When cheap is good
If I want to own a product, I try to find the lowest price possible. I don’t want to pay resellers or cover some additional fees for the brand, if there is no difference in value. I use comparison sites and choose a shop that seems to be reasonable in terms of sales conditions and I am happy if it’s located in my neighbourhood. Then I don’t have to pay for delivery, so it’s more cost-effective. I can see and hold the product in my hand before I buy it and I pay a good price. Easy-peasy.
How about services? If I want to find a good hairdresser – how do I know that this person will meet my expectations? Will I choose the cheapest one to save some money or will I pick someone with good reputation who will surprise me and gain my trust? Overall, I am looking for someone who will make me happy with the new haircut. You get the point.
Hairdressers vs developers
In software development many people choose their provider in a similar way. They want to find services that are cheap and good at the same time. When someone is looking for tech people, he asks his friends if they know someone reliable because he trusts their opinion (even if it’s subjective). If they don’t have anyone to recommend, he will go to catalogues like clutch.co or agency spotter to read the reviews and pick 2, 3 or even 4 teams that seem reasonable. Then he will ask them for an estimate and in 60-70% of cases, he will choose the cheapest option.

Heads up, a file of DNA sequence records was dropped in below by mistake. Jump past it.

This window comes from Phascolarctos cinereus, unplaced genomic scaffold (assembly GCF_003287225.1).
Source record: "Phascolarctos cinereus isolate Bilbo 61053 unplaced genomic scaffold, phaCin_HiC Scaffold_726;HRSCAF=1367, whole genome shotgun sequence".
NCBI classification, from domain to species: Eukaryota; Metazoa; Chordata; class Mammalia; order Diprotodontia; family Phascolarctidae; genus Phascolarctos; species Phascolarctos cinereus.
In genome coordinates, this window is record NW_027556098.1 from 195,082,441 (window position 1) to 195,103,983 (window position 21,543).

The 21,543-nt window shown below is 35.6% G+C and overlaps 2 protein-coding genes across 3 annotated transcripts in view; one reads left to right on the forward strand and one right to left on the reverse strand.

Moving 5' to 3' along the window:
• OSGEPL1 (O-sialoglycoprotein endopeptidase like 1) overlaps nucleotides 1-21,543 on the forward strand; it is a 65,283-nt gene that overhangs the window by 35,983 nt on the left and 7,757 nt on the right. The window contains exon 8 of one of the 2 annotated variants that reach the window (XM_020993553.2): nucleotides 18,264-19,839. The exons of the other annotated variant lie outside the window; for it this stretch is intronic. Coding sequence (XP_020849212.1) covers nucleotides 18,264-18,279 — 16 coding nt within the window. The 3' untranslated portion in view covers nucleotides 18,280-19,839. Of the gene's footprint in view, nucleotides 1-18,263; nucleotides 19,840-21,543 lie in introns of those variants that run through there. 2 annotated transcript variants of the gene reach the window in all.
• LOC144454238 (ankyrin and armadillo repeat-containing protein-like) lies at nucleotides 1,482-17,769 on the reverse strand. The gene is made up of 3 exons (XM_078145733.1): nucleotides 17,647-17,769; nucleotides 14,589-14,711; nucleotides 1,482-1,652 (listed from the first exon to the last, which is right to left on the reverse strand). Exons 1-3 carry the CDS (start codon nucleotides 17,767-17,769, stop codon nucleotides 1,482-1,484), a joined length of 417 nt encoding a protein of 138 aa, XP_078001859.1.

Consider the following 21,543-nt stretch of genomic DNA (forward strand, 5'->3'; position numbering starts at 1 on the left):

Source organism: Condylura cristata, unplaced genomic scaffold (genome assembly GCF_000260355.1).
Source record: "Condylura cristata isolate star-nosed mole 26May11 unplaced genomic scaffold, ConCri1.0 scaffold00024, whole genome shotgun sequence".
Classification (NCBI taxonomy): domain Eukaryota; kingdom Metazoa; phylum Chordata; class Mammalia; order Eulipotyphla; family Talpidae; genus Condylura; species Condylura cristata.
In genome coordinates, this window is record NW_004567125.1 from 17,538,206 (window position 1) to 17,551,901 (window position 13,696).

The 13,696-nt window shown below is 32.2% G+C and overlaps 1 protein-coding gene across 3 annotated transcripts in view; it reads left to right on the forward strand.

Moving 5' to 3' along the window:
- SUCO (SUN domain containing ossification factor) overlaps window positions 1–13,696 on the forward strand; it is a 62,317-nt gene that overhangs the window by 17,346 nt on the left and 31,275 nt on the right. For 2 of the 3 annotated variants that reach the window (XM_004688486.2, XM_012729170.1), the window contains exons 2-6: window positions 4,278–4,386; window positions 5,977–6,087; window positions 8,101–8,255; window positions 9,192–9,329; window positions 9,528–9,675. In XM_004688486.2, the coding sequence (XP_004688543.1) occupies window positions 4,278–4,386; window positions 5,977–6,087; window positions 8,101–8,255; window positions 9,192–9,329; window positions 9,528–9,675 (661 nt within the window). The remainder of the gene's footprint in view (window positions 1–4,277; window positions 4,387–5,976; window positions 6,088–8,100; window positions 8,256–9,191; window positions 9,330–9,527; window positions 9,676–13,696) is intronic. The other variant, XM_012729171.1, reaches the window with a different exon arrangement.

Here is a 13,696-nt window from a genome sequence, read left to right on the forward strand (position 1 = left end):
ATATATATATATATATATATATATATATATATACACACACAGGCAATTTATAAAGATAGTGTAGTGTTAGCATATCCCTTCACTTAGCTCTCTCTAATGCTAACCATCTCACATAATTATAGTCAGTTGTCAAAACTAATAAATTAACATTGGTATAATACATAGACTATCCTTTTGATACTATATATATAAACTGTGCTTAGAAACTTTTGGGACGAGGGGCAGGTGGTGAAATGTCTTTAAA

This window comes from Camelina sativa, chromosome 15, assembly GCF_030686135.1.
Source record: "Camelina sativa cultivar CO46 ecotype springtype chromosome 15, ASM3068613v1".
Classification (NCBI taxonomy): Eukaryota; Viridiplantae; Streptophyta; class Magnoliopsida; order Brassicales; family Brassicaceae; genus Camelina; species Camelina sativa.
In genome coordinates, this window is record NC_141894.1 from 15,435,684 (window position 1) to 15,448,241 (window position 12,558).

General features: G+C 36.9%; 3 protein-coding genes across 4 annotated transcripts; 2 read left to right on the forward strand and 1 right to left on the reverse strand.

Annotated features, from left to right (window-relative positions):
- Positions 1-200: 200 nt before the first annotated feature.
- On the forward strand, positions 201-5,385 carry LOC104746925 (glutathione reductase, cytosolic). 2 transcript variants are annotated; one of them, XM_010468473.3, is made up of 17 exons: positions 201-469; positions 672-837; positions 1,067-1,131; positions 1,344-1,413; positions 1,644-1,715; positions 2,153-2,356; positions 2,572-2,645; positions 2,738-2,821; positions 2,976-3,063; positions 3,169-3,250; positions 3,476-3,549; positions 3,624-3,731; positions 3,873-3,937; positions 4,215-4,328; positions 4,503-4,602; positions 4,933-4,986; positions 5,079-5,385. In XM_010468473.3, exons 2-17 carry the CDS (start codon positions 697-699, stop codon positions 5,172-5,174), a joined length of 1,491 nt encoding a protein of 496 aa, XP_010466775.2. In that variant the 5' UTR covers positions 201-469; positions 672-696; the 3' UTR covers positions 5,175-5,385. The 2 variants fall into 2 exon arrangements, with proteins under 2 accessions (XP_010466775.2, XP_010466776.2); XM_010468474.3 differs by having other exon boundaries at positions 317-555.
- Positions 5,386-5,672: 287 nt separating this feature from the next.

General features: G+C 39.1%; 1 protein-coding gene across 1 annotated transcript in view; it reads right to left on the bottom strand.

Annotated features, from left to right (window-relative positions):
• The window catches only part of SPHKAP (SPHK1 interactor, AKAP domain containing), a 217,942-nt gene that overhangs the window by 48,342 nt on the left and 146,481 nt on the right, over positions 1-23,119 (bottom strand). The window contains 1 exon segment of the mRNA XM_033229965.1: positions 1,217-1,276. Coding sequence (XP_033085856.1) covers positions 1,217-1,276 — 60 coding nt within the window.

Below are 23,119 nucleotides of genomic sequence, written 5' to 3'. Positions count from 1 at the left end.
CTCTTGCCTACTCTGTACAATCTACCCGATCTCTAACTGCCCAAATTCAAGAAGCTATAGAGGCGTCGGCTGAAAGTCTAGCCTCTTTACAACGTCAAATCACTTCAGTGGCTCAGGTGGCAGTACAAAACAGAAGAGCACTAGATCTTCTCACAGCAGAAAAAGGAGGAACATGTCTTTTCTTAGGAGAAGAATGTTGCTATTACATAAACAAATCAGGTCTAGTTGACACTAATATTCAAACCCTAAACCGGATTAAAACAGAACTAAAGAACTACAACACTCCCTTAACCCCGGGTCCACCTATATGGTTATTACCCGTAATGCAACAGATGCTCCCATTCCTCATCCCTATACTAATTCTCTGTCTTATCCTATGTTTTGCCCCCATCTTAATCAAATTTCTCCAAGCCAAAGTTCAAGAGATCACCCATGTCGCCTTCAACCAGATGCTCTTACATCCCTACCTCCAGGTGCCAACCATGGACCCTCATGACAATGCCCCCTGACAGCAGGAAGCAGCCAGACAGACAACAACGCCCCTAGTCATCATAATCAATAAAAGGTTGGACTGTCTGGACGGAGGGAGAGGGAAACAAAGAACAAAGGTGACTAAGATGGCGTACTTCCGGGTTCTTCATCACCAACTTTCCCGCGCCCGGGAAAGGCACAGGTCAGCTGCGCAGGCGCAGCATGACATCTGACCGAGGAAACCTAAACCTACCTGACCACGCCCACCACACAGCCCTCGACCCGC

What’s wrong with this approach?
I’ve been there, I’ve done that. People used to send me short BRIEFs for an app (web/mobile) and expected detailed estimations (because it’s easy and everything should be clear based on a couple of pages). They also mentioned that they have asked other teams for an estimate. I felt like I am a part of a “beauty contest” and need to offer a competitive price. The problem is that I feel that 80% of the clients never ask the important questions:
- Where does the estimate come from?
- How do you make sure you will deliver the software at the right pace?
- What is my role in the process and which tools will we be using?
- What kind of approach do you suggest to successfully develop and launch my app/website?
And many others. They just ask about the price and timeline. They tell me 3 things: Estimate. Build. I pay if I’ll be happy. Will great developers be up for a game like that? I don’t think so.
Clients can always find cheaper software providers. The real question is: do they compare companies that represent the same level of quality and work ethic? If not, the comparison doesn’t make any sense.
What happens next?
Client picks one of the cheapest and (subjectively) best software houses. He starts development and then the chaos begins. Everything was easy and simple at the beginning (software company said “YES” to almost everything), but after a while the client realises that he doesn’t know what people are doing, the app is going in the wrong direction and he gets annoyed. After the promised deadline, when barely half of the app is ready or the quality of the completed software is far from what he expected, he gets mad. He puts lawyers into the game. The result: the client lost time and money and still doesn’t have an app that can be sold.
How to build a software with A-Players
Good software teams don’t compete with the price. They reject offers quite often. They pick who they work with, not the other way round. Why? Because they compete with the quality of their work and guarantee successful development. They want to have a great portfolio and business partners, not demanding clients who play the first fiddle because they manage the budget.